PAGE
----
Some of the interesting examples shown included using DJI drones for fault surveillance, and moving monitoring of production equipment away from the cloud and putting fault monitoring AI right at the machinery.  This had the effect of reducing decision making from seconds to tenths of a second and potentially stopped disastrous failures.

In addition Microsoft re-booted some older technology and showed off the Project Kinect for Azure camera module.  This is the 4th generation version of the depth and movement sensing system launched with the Xbox 360 in 2010.  Since then it’s been reworked and incorporated into the Hololens and now finds itself as a standalone module.

Project Kinect for Azure

It incorporates improved depth sensors and AI and was shown off monitoring manufacturing and warehouse processes.  It's be interesting to see how it's adopted over the next year.

 

Hololens

The last thing we're starting to experiment with is Microsoft’s mixed reality system and in particular the Hololens.  It’s already a very impressive system that's being used for collaborative 3D design and training and while version 1 isn't really a mainstream product, a new cheaper and better version 2 is rumoured for early next year.

There weren’t any massive new announcements from Microsoft in this area but they did show off two new Hololens apps with Microsoft Remote Assist and Microsoft Layout.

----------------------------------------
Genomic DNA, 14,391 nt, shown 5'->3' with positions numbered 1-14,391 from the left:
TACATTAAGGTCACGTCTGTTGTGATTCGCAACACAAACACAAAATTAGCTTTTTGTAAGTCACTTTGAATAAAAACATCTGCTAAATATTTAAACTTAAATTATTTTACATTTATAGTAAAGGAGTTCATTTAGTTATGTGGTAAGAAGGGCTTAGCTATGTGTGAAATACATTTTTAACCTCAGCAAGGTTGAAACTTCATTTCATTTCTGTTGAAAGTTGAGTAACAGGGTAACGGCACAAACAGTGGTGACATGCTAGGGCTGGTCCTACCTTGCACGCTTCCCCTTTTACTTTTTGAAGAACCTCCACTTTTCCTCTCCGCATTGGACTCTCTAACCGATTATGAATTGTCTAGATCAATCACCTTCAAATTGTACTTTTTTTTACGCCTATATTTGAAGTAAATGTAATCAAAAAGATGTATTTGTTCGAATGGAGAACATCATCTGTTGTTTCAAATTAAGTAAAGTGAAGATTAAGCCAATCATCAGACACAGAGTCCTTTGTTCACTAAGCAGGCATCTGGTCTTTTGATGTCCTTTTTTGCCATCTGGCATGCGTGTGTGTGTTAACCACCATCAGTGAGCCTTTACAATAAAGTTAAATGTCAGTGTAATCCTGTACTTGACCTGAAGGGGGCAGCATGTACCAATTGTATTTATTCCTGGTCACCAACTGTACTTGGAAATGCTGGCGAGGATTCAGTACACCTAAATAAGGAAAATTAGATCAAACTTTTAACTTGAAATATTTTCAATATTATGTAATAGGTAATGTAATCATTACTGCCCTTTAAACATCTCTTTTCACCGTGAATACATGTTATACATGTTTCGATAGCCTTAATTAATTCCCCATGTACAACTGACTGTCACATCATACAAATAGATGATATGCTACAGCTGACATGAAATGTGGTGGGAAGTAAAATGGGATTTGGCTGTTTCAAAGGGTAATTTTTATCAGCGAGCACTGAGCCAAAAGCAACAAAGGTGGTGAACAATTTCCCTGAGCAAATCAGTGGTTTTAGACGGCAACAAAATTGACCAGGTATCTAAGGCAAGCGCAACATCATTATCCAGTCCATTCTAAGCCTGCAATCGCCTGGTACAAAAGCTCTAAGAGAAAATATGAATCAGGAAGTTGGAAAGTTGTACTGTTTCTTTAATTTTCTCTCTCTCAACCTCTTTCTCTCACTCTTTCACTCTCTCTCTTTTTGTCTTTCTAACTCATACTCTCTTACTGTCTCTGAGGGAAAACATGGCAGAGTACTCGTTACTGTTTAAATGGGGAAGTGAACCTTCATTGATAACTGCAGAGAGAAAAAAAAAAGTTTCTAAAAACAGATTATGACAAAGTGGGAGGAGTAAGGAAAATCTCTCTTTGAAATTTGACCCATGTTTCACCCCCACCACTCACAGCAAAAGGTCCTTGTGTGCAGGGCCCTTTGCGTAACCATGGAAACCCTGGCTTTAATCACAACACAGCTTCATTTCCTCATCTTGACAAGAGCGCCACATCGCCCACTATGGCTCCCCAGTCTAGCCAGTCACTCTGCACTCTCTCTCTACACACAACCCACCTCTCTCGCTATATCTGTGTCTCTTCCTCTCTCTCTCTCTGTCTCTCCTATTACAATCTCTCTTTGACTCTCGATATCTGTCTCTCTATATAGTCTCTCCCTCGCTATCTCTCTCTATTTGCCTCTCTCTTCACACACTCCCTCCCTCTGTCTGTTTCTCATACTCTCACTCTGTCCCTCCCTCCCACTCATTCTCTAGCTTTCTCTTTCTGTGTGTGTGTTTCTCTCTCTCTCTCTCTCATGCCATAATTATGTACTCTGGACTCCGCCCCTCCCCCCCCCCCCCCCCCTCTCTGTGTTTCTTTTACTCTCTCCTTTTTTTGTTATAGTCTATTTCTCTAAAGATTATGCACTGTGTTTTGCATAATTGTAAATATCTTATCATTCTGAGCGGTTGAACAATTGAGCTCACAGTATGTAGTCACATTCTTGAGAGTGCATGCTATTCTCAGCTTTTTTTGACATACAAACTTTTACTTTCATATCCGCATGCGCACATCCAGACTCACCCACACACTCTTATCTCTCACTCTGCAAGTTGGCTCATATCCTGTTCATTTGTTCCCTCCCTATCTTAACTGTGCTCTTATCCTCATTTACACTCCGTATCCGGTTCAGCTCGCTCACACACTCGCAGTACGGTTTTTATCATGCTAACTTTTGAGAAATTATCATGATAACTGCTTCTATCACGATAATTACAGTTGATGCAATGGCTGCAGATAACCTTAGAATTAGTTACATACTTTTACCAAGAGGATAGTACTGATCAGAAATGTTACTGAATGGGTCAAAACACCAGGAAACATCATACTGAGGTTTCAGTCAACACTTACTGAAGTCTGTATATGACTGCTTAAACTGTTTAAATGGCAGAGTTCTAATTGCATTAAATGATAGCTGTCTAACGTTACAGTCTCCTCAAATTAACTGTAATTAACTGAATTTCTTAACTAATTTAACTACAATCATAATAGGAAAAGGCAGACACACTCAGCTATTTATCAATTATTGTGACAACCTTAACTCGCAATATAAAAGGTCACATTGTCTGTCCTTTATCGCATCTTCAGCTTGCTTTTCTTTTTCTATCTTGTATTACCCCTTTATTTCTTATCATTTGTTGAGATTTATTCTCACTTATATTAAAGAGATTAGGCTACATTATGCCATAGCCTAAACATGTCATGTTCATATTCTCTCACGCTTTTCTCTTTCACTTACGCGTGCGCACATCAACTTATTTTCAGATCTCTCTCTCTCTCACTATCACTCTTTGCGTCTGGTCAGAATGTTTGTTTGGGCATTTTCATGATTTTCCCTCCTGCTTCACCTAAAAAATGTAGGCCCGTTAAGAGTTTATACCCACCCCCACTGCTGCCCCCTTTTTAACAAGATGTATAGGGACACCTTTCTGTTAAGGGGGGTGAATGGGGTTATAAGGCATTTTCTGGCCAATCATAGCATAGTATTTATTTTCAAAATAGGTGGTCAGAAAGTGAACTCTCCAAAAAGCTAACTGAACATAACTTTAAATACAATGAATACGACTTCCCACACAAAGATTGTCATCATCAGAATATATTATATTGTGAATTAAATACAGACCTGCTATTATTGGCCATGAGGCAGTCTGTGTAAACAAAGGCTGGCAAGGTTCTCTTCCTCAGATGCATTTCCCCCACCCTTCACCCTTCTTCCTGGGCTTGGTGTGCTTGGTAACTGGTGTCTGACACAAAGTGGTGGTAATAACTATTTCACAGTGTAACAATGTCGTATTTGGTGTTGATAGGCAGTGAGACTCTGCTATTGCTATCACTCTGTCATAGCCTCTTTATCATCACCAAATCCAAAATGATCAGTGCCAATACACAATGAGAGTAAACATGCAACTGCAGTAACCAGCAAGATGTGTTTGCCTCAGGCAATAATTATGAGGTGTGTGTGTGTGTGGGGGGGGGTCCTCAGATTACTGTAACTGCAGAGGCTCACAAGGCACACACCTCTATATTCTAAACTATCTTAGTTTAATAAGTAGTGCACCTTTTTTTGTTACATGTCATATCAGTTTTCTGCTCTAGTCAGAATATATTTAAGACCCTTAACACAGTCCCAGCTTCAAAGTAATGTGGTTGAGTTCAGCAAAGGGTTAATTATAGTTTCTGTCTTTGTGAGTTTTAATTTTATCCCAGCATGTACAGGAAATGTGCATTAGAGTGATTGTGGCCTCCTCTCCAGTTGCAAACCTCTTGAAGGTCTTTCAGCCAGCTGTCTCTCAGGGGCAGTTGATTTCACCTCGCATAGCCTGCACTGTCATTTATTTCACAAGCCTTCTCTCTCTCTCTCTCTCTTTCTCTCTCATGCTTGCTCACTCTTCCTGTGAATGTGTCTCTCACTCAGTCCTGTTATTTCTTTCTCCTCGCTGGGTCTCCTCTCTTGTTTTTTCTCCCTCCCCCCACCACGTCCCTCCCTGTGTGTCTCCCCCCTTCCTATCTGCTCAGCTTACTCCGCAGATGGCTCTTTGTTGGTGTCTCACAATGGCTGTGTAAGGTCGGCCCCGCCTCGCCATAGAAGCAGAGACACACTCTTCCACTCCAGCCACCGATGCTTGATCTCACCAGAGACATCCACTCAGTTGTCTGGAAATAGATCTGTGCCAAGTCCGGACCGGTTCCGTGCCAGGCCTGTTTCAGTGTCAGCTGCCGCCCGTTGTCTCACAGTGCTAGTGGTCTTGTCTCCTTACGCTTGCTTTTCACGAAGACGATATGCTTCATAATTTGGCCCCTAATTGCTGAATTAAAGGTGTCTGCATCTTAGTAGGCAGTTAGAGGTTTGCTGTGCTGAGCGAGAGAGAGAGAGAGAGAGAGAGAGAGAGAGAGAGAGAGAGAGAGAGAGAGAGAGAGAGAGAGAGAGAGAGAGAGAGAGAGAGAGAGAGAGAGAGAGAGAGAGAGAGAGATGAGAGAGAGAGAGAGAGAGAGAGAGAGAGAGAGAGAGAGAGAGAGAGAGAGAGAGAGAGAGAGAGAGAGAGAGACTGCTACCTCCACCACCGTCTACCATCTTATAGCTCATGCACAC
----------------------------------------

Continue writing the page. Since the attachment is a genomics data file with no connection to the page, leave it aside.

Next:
Microsoft Remote Assist lets you look through somebody else's eyes.  The example shown let experienced support staff remotely see what field based engineering staff were seeing.  Imagine sending out an engineer with tools to a remote location and them being able to call in a more experienced senior engineer via Skype to help them fix the problem.  This takes that process one step further by letting them be their direct guide.

Microsoft Layout was designed to make adding 3D models effortless to room-sized layouts to aid with space planning and technical sales.  The example shown allowed a 3d model of a gas turbine to be seen insitu in a machine hall to work out where best to place it.

Hololens Layout

We think virtual reality and augmented reality tools like this will become more mainstream business tools in a few years time.  If you want to explore them early then get in touch.

 

There were of course loads of announcements including new tools for Office 365, new productivity apps and improvements to their assistant Cortana.  You can find them all on the Microsoft Build website.  

 

Lets see what Google and Apple have to say in response over the next few weeks.

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About Simon Hemington

Simon sets the business and creative direction for The Boffin Lab.

He has over 20 years industry experience having worked for both small technology companies and giant multi-nationals. He built his first websites around 1996 and since then has been involved in making systems both big and small.

His guiding principle is always to make things that work as well as they look.

Outside of the lab Simon is a keen cyclist and triathlete.  If you spot him at a race please say hi and get ready to talk tech.

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Simon Hemington